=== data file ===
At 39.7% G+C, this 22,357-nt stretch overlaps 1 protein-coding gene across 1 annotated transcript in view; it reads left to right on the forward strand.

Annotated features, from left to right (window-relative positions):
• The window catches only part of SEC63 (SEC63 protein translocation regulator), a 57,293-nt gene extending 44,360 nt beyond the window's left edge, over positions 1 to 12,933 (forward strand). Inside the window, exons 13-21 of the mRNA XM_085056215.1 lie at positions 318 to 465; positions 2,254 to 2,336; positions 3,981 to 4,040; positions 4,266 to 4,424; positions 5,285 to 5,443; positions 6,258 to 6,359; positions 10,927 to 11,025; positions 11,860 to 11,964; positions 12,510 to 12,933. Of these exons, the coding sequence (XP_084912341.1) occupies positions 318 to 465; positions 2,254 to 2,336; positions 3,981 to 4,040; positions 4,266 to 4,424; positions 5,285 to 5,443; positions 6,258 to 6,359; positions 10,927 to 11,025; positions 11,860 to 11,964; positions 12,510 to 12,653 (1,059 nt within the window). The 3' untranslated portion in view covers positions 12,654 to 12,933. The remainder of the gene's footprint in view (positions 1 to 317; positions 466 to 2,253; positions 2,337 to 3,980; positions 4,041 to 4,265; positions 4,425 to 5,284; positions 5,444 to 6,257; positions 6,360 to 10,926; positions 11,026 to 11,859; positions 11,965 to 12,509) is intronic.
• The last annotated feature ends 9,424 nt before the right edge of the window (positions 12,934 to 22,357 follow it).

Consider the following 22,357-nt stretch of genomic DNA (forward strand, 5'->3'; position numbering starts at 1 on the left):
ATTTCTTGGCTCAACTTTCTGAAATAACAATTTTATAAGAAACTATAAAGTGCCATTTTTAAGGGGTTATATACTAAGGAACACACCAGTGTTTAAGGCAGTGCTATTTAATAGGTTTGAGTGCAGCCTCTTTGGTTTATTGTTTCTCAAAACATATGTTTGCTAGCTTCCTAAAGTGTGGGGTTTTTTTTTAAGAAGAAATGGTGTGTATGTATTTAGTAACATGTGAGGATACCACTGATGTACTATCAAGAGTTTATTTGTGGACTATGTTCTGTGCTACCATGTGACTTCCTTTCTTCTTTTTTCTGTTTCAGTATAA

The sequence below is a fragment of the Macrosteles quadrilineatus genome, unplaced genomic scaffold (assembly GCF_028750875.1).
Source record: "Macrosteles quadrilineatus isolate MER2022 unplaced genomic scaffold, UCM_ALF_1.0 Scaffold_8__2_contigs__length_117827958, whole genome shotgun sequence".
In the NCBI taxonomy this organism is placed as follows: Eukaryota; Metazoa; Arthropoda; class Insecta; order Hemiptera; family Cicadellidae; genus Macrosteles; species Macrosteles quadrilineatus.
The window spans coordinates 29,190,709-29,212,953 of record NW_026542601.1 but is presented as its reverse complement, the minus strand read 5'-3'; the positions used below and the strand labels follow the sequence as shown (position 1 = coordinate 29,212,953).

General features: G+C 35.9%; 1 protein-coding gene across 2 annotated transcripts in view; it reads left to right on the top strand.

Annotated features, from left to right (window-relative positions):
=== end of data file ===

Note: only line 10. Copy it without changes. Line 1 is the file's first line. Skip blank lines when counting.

The window spans coordinates 29,190,709-29,212,953 of record NW_026542601.1 but is presented as its reverse complement, the minus strand read 5'-3'; the positions used below and the strand labels follow the sequence as shown (position 1 = coordinate 29,212,953).